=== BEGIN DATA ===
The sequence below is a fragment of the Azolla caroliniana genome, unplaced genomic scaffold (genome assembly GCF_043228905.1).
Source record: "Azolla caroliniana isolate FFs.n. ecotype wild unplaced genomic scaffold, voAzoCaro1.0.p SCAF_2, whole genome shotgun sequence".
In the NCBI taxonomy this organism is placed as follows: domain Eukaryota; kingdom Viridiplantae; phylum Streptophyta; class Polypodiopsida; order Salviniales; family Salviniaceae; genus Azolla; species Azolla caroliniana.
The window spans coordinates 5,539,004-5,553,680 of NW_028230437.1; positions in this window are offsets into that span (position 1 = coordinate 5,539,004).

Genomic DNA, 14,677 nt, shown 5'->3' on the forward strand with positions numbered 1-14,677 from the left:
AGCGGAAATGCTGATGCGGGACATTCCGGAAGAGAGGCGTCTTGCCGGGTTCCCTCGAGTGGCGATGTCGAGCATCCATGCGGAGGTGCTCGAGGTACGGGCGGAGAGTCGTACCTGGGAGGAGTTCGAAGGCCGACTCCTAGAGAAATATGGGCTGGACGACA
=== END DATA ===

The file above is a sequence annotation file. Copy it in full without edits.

The sequence below is a fragment of the Azolla caroliniana genome, unplaced genomic scaffold (genome assembly GCF_043228905.1).
Source record: "Azolla caroliniana isolate FFs.n. ecotype wild unplaced genomic scaffold, voAzoCaro1.0.p SCAF_2, whole genome shotgun sequence".
In the NCBI taxonomy this organism is placed as follows: domain Eukaryota; kingdom Viridiplantae; phylum Streptophyta; class Polypodiopsida; order Salviniales; family Salviniaceae; genus Azolla; species Azolla caroliniana.
The window spans coordinates 5,539,004-5,553,680 of NW_028230437.1; positions in this window are offsets into that span (position 1 = coordinate 5,539,004).

Genomic DNA, 14,677 nt, shown 5'->3' on the forward strand with positions numbered 1-14,677 from the left:
AGCGGAAATGCTGATGCGGGACATTCCGGAAGAGAGGCGTCTTGCCGGGTTCCCTCGAGTGGCGATGTCGAGCATCCATGCGGAGGTGCTCGAGGTACGGGCGGAGAGTCGTACCTGGGAGGAGTTCGAAGGCCGACTCCTAGAGAAATATGGGCTGGACGACA